World Music Therapy Day: The musical social science


Abby Warnock

HARMONIC HEALING: Music therapy can help to calm nerves through non-traditional therapy practices.

Jaycee Hendrickson, Sports Editor

It’s Sunday night and the mountains of assignments that await your attention feel endless. French presentations, calculus midterms and annotating five chapters of “Pride and Prejudice” is just the beginning, and the overbearing weight of exhaustion keeps pushing you further down.

As you sit at your desk and the night hours pass by, there is one thing that most students will do: turn on music to motivate themselves to keep working. This act, as simple as it sounds, is the foundation for music therapy.

World Music Therapy Day was on March 1 and is dedicated to celebrating the benefits and healing power of music. Stemming from the use of music to help calm nerves, music therapy has become a thorough, medically supported practice that is intended to help people through non-traditional practices.

Most of the time, music therapists work with people who have suffered from psychological troubles— i.e. trauma, crisis and mental health disorders—as well as those with Autism Spectrum Disorder and Alzheimer’s. However, since the spread of its popularity and global recognition, music therapy has been introduced into the high school demographic as well.

“Music is a great way to help center our sense of self and build an identity that speaks to who we are,” school psychologist Jamie Carey said. “And that is really important for teenagers.”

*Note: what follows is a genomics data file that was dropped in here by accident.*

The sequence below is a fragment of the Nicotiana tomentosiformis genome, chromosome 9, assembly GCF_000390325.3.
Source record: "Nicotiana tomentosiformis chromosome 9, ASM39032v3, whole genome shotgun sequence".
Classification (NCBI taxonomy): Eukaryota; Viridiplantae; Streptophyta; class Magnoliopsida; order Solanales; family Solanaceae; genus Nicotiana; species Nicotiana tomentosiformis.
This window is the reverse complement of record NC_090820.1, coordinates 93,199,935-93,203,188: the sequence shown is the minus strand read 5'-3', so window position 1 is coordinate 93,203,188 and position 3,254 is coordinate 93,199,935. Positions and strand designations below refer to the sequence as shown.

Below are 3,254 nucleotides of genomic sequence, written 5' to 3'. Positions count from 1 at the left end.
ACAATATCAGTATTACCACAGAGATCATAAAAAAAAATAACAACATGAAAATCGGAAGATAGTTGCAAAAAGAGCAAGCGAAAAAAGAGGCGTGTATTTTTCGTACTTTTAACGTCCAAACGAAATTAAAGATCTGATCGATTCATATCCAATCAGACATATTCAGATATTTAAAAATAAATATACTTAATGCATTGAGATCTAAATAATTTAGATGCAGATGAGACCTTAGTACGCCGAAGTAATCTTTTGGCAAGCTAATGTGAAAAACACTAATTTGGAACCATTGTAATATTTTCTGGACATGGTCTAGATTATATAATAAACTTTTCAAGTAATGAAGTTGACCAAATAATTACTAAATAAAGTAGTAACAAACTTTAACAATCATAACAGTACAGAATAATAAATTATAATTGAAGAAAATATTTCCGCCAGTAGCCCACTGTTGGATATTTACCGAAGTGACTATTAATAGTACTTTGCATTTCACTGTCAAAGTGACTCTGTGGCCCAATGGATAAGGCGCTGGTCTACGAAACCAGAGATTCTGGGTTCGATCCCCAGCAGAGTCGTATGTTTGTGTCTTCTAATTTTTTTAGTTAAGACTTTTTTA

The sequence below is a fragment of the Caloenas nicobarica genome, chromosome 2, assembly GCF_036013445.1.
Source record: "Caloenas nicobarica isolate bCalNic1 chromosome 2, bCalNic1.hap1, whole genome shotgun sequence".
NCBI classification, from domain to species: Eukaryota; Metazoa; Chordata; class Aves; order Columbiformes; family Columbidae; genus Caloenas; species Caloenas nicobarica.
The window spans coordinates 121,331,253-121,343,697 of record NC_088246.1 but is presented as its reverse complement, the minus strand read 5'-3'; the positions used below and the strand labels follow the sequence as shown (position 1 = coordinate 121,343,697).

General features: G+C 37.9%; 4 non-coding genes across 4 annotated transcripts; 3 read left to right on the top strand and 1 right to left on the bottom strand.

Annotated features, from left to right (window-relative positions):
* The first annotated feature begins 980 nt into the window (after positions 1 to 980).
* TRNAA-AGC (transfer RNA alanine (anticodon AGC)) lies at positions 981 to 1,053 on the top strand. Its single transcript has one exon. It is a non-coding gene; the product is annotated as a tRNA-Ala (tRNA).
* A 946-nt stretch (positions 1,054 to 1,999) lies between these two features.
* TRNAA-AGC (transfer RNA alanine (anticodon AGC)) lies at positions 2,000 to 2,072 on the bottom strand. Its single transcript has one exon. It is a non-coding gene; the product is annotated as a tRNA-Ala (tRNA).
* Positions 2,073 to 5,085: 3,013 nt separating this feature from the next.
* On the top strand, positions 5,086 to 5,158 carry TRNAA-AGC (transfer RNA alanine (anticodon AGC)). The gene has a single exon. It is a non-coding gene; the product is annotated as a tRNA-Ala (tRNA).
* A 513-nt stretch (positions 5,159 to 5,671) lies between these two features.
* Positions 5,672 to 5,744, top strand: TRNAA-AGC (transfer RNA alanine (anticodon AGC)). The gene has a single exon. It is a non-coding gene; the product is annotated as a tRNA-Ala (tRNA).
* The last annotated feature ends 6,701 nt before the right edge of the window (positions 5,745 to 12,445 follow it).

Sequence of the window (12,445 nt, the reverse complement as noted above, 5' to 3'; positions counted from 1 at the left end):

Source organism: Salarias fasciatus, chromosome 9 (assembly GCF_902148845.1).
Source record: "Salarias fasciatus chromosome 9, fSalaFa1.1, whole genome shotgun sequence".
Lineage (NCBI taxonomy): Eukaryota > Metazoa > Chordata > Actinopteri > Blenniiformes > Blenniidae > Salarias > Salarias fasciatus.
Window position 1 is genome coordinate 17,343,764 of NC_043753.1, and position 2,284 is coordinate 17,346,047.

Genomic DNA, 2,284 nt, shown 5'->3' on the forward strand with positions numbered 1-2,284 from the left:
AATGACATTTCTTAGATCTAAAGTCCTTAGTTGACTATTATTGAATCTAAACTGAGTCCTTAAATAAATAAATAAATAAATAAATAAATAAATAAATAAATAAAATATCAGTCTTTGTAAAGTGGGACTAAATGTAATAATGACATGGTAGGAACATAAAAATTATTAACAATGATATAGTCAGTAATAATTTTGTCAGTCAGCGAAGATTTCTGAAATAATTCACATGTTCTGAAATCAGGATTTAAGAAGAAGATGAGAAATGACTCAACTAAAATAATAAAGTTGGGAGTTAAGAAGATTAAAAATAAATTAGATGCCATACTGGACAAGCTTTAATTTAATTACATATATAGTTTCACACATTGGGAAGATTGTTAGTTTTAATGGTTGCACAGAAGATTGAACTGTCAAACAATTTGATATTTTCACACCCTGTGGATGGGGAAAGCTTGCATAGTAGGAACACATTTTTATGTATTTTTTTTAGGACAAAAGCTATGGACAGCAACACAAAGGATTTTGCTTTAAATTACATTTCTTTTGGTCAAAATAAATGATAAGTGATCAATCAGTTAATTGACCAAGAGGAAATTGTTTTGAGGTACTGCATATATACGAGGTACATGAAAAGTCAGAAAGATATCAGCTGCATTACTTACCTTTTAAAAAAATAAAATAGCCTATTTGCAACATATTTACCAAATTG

Music therapy was first developed in order to support veterans who had recently returned from service and were not receptive to traditional therapy. Subsequent studies revealed that the simple act of listening to, composing or playing music had significant health benefits including lowering blood pressure and improving memory.

The brain’s response to music is still an advancing topic of research but a pediatric study from the University of Alberta revealed that patients who listened to relaxing music during an IV insertion experienced significantly less pain than those who did not.

Music therapy has also been found to dramatically increase motivation and enact self-regulation. Self-regulation is the development of health coping skills that manage one’s thoughts and emotions, per the Cleveland Clinic.

Enforcing a positive mindset is commonly overlooked in its relation to success. “If you believe it, you can achieve it” may be a cliche phrase overused by parents, but it holds its truth. The improved attitude that results from music therapy allows students to overcome mental blocks and reach their full potential.

At Northwood, the music programs are often recognized as some of the strongest organizations on campus. With students using music therapy to help alleviate stress and mental health struggles, this has become increasingly important.

“Our music program helps to turn music into a strong sense of community,” Carey said. “That is essential to feeling connected and happy here at school.”